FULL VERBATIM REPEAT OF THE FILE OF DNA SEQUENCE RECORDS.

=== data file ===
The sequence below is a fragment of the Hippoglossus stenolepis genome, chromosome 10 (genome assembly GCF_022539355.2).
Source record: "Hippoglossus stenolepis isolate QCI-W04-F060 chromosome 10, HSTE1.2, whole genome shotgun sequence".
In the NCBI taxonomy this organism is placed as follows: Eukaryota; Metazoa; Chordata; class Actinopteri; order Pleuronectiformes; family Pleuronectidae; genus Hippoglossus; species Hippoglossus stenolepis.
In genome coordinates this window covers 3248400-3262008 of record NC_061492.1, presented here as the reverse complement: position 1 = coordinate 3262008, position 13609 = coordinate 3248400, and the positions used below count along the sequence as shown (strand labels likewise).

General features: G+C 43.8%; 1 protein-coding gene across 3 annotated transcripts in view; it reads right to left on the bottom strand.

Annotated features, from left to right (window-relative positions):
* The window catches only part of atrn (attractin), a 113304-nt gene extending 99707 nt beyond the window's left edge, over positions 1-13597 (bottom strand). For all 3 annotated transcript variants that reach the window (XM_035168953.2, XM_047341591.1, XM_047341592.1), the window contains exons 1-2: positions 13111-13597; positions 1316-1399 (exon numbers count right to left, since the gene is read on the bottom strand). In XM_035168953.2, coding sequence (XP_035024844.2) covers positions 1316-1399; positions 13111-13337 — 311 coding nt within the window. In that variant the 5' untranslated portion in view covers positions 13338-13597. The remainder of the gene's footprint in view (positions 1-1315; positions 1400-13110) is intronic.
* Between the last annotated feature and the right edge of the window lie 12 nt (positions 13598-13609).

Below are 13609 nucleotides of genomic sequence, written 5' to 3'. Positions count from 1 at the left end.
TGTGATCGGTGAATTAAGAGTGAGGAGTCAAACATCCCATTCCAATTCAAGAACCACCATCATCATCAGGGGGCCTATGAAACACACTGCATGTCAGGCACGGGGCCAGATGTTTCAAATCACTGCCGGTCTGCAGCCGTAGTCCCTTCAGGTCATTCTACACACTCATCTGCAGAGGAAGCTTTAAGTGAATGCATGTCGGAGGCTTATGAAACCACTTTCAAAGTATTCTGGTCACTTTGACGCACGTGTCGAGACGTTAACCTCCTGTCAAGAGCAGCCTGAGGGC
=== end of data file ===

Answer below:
The sequence below is a fragment of the Hippoglossus stenolepis genome, chromosome 10 (genome assembly GCF_022539355.2).
Source record: "Hippoglossus stenolepis isolate QCI-W04-F060 chromosome 10, HSTE1.2, whole genome shotgun sequence".
In the NCBI taxonomy this organism is placed as follows: Eukaryota; Metazoa; Chordata; class Actinopteri; order Pleuronectiformes; family Pleuronectidae; genus Hippoglossus; species Hippoglossus stenolepis.
In genome coordinates this window covers 3248400-3262008 of record NC_061492.1, presented here as the reverse complement: position 1 = coordinate 3262008, position 13609 = coordinate 3248400, and the positions used below count along the sequence as shown (strand labels likewise).

General features: G+C 43.8%; 1 protein-coding gene across 3 annotated transcripts in view; it reads right to left on the bottom strand.

Annotated features, from left to right (window-relative positions):
* The window catches only part of atrn (attractin), a 113304-nt gene extending 99707 nt beyond the window's left edge, over positions 1-13597 (bottom strand). For all 3 annotated transcript variants that reach the window (XM_035168953.2, XM_047341591.1, XM_047341592.1), the window contains exons 1-2: positions 13111-13597; positions 1316-1399 (exon numbers count right to left, since the gene is read on the bottom strand). In XM_035168953.2, coding sequence (XP_035024844.2) covers positions 1316-1399; positions 13111-13337 — 311 coding nt within the window. In that variant the 5' untranslated portion in view covers positions 13338-13597. The remainder of the gene's footprint in view (positions 1-1315; positions 1400-13110) is intronic.
* Between the last annotated feature and the right edge of the window lie 12 nt (positions 13598-13609).

Below are 13609 nucleotides of genomic sequence, written 5' to 3'. Positions count from 1 at the left end.
TGTGATCGGTGAATTAAGAGTGAGGAGTCAAACATCCCATTCCAATTCAAGAACCACCATCATCATCAGGGGGCCTATGAAACACACTGCATGTCAGGCACGGGGCCAGATGTTTCAAATCACTGCCGGTCTGCAGCCGTAGTCCCTTCAGGTCATTCTACACACTCATCTGCAGAGGAAGCTTTAAGTGAATGCATGTCGGAGGCTTATGAAACCACTTTCAAAGTATTCTGGTCACTTTGACGCACGTGTCGAGACGTTAACCTCCTGTCAAGAGCAGCCTGAGGGC